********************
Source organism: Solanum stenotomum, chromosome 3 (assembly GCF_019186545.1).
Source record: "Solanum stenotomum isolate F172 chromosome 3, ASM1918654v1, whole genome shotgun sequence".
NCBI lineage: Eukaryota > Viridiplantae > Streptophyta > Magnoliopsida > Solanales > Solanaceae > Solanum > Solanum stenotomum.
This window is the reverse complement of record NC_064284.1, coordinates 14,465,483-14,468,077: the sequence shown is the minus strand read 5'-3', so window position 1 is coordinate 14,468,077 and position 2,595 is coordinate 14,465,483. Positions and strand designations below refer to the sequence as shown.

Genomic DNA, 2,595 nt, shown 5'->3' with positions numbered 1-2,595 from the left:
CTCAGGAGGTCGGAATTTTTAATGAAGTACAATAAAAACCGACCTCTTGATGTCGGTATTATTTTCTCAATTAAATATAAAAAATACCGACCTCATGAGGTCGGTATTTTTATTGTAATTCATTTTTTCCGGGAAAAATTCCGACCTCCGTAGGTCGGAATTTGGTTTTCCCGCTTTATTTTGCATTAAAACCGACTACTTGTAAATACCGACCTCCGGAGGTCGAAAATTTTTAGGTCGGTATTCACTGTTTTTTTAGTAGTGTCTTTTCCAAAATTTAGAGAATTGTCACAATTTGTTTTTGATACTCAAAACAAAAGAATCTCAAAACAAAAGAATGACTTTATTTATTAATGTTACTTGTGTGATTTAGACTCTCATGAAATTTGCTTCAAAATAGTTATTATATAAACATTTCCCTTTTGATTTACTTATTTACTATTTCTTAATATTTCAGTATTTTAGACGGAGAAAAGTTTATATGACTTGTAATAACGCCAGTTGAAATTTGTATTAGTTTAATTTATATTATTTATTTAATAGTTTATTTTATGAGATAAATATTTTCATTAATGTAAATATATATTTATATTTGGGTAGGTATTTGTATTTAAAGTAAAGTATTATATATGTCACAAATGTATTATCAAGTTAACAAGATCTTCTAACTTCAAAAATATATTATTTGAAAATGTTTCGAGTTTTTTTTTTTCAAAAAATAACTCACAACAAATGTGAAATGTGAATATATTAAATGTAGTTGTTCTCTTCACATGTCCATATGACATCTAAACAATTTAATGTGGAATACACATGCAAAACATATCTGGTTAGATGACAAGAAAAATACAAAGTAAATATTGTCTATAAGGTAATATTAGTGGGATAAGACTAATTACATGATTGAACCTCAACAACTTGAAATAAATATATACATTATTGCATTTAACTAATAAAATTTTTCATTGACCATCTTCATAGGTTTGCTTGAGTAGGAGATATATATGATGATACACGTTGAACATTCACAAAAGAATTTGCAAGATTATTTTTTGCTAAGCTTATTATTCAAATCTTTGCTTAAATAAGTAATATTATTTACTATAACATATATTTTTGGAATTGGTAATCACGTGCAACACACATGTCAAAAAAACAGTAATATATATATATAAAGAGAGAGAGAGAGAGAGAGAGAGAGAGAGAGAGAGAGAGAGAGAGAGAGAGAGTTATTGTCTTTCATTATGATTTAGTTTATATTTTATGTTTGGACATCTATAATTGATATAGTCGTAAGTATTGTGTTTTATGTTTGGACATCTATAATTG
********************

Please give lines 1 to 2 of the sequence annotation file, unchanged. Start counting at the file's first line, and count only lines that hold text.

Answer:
Source organism: Solanum stenotomum, chromosome 3 (assembly GCF_019186545.1).
Source record: "Solanum stenotomum isolate F172 chromosome 3, ASM1918654v1, whole genome shotgun sequence".